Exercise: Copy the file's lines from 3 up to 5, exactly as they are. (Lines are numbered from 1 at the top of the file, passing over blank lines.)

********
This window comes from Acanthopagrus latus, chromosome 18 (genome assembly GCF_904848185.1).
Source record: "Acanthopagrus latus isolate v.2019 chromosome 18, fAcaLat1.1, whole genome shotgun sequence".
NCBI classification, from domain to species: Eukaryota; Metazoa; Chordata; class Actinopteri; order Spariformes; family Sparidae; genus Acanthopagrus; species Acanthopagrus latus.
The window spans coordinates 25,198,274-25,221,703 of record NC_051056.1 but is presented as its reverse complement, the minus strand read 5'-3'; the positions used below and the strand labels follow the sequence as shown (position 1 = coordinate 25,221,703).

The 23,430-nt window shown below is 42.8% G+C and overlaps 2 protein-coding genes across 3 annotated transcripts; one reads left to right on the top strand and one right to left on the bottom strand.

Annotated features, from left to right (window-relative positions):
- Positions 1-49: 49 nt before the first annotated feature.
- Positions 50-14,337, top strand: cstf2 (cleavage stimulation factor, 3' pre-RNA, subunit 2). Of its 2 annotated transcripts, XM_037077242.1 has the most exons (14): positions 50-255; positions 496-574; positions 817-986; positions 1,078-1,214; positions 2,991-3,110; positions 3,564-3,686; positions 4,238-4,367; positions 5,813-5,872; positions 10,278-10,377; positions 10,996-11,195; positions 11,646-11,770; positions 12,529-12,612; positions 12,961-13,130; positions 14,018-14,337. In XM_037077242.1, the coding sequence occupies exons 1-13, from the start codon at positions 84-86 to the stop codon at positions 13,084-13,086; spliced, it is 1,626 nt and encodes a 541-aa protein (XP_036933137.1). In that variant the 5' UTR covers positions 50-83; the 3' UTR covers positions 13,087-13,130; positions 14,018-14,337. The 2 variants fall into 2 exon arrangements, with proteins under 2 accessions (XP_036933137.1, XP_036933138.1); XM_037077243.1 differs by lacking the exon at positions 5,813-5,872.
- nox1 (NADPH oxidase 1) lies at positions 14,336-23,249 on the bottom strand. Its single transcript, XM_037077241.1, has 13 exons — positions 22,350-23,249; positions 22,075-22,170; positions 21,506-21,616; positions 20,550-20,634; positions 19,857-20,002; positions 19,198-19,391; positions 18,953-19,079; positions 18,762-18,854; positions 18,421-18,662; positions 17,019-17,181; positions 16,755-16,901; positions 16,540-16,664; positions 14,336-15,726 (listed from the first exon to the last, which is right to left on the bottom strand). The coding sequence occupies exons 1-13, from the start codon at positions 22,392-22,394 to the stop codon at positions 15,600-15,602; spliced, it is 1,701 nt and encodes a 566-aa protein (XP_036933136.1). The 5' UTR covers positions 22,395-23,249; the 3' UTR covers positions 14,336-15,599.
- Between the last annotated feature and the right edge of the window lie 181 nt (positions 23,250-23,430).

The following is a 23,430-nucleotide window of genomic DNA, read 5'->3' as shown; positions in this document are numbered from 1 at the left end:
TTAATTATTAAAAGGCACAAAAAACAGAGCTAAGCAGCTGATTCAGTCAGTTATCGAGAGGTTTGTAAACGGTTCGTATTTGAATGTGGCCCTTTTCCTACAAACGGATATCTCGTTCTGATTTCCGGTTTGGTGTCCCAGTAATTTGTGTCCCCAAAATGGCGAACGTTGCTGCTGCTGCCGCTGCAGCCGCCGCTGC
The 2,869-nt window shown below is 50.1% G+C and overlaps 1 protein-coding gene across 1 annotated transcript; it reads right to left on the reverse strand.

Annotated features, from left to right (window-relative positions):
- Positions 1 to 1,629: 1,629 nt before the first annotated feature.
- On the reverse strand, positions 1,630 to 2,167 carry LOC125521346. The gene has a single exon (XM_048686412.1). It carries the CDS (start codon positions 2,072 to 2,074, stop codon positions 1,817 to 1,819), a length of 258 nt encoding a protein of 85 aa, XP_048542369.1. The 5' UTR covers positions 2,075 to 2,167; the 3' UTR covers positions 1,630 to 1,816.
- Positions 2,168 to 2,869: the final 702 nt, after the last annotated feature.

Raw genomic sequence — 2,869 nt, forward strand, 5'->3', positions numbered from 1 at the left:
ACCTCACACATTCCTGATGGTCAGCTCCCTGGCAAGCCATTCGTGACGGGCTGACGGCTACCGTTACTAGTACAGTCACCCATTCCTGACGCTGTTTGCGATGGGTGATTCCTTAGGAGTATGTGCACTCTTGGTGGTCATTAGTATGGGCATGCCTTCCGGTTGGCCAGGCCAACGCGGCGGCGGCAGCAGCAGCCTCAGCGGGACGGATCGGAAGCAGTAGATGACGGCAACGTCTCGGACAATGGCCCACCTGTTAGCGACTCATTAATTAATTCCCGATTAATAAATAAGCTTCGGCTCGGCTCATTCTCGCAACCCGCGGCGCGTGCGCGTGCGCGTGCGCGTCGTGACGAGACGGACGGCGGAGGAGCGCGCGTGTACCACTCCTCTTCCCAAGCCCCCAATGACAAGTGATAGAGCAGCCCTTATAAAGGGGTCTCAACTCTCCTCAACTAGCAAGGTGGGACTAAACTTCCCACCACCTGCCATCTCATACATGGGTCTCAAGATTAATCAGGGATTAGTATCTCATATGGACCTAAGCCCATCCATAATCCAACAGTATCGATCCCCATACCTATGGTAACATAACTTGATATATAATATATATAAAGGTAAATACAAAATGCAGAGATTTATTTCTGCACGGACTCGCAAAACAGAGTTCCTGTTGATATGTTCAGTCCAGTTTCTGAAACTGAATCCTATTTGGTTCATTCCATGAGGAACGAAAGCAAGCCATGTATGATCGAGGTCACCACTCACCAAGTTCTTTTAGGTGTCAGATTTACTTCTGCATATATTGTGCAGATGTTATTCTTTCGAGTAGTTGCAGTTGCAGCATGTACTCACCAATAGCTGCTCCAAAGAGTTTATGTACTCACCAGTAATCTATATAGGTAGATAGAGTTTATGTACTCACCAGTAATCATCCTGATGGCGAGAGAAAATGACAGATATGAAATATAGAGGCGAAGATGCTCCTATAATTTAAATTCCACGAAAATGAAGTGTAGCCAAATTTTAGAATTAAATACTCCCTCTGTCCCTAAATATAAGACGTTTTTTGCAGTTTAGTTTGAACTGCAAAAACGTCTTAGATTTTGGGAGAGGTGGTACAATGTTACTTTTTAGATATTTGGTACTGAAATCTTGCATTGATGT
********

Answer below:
NCBI classification, from domain to species: Eukaryota; Metazoa; Chordata; class Actinopteri; order Spariformes; family Sparidae; genus Acanthopagrus; species Acanthopagrus latus.
The window spans coordinates 25,198,274-25,221,703 of record NC_051056.1 but is presented as its reverse complement, the minus strand read 5'-3'; the positions used below and the strand labels follow the sequence as shown (position 1 = coordinate 25,221,703).

The 23,430-nt window shown below is 42.8% G+C and overlaps 2 protein-coding genes across 3 annotated transcripts; one reads left to right on the top strand and one right to left on the bottom strand.